3. Vancouver Canucks – 50 points
Why: The window on the Canucks’ Stanley Cup dream is quickly closing. Injuries have rendered Ryan Kesler a question mark, and without him it’s hard to see where the goals will come from beyond the Sedin line. David Booth’s injury also adds to these offensive woes. The team is deep in net, and really needs to move Roberto Luongo as soon as possible to fill gaps up front. The blueline is very solid but unspectacular, with Jason Garrison likely to struggle to repeat last year’s goal-scoring performance. New starting goalie Cory Schneider was the only significant Canuck to spend time playing during the lockout. Expect this team to be slow out of the gate.
4. Detroit Red Wings – 54 points
Why: The Red Wings blueline looks rather suspect, especially when you consider two former Maple Leafs (Carlo Colaiacovo, Ian White) will be expected to shoulder top-4 minutes. Actually, the Wings will likely go as far as two youngsters take them: If Brendan Smith can step in and fill some of the offensive void left by Lidstrom’s retirement, that will be a major boost to the team’s fortunes. Similarly, if Damien Brunner can find chemistry with Henrik Zetterberg, it will fill the void left by Jiri Hudler’s departure. Pavel Datsyuk remains an elite player, and Jimmy Howard is a proven commodity in goal.
5. Nashville Predators – 52 points
Status: Status Quo
Why: The Predators will be successful as long as Pekka Rinne remains a top-end goaltender in the NHL. Thankfully, Rinne played throughout the lockout, and should be in top-form right out of the gate. Yes, the loss of Ryan Suter has an impact, but not as much as you may expect, as youngsters Jonathan Blum and especially Roman Josi are ready for additional minutes. Up front, the team is filled with strong skating grinders, with Craig Smith the most likely Predator to experience a bump in offensive performance. This team will never win pretty, and the style of play likely to be found during this shortened season may actually be to their benefit. For what it’s worth, reviews of Sergei Kostitsyn’s play overseas during the lockout were extremely positive.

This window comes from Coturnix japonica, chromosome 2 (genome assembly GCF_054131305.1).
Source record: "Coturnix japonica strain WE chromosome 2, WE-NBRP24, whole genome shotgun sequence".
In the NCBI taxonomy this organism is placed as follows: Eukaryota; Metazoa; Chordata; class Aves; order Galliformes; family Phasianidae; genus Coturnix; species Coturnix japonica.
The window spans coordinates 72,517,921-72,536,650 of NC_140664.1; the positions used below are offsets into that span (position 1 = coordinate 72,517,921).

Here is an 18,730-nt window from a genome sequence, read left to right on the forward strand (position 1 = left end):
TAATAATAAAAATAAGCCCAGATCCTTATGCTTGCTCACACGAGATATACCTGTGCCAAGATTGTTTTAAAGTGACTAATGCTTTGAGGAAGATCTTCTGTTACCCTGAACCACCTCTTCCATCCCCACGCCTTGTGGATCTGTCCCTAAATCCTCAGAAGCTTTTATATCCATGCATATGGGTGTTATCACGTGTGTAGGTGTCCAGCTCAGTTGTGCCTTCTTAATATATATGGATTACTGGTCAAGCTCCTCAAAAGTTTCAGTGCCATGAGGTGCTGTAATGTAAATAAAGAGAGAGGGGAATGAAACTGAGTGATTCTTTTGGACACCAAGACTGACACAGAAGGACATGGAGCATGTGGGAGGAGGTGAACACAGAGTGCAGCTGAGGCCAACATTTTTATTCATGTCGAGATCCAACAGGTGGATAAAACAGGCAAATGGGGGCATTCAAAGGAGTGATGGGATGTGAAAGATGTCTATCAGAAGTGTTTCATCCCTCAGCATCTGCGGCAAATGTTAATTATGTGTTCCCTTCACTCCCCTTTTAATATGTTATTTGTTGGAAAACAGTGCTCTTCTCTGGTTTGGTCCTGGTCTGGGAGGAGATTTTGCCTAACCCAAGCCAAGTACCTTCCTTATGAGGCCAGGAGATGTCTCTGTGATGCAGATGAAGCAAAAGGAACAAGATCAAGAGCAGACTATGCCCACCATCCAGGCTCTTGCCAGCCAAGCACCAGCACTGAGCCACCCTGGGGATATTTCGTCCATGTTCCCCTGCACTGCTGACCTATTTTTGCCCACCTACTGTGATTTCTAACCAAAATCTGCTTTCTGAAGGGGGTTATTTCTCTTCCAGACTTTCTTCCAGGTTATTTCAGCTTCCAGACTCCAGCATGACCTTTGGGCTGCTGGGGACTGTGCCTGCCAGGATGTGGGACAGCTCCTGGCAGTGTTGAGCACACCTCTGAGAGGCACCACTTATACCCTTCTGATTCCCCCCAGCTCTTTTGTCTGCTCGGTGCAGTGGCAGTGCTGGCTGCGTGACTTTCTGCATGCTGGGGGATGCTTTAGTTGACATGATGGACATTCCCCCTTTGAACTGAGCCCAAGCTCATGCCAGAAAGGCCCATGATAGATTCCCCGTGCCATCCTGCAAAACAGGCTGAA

6. Phoenix Coyotes – 52 points
Status: Status Quo
Why: Mike Smith came out of nowhere to dominate between the pipes, lifting the Coyotes all the way to the Western Conference Finals. A similar level of performance should get them safely back into the playoffs, although an injury would be devastating (the drop-off in quality to backup Jason LaBarbera is massive). Oliver Ekman-Larsson was a point per game defenseman in the AHL, and looks ready to assume the mantle left by Niklas Lidstrom as the best Swedish defenseman in the NHL. Nobody squeezes more out of marginal NHL talent on the third and fourth lines than coach Dave Tippett. Steve Sullivan is unlikely to replace the performance of Ray Whitney (off to Dallas), which means the time is now for Mikel Boedker and Martin Hanzal to find their offensive game. In all honesty, the Predators and Coyotes are arguably the same team playing in different coloured jerseys.
7. Chicago Blackhawls – 51 points
Status: Dogfight for a playoff spot
Why: The elite talent to be found on the Blackhawks roster – and there’s a lot of it – is held back by questionable goaltending. Corey Crawford was inconsistent in goal last season for Chicago, and Ray Emery wasn’t much better. The defense unit is largely unchanged and should be strong, although Duncan Keith’s play dipped slightly in 2011-12. Up front, Marian Hossa should be ready after a devastating playoff hit from Raffi Torres, and Patrick Kane played very well overseas during the lockout.
8. Minnesota Wild – 49 points
Status: Dogfight for the playoffs
Why: Since when has spending a lot of money on unrestricted free agents led to on-ice success? Granted, Zach Parise and Ryan Suter are huge improvements to the Wild roster, but this remains a work-in-progress lineup. Mikko Koivu should thrive with Parise on his wing, but the real key to the Minnesota attack this year will be the development of Mikael Granlund. If Granlund is Calder Trophy-worthy offensively, that should push the Wild into playoff contention. The defense behind Suter is thin and relatively young, and who knows how he will respond to greater responsibility than what he had in Nashville. Nik Backstrom is better-than-average in goal, but has been injury prone of late. His backup – Josh Harding – also has injury issues and was diagnosed with MS in October. Raised expectations and a slow start could cost coach Mike Yeo his job.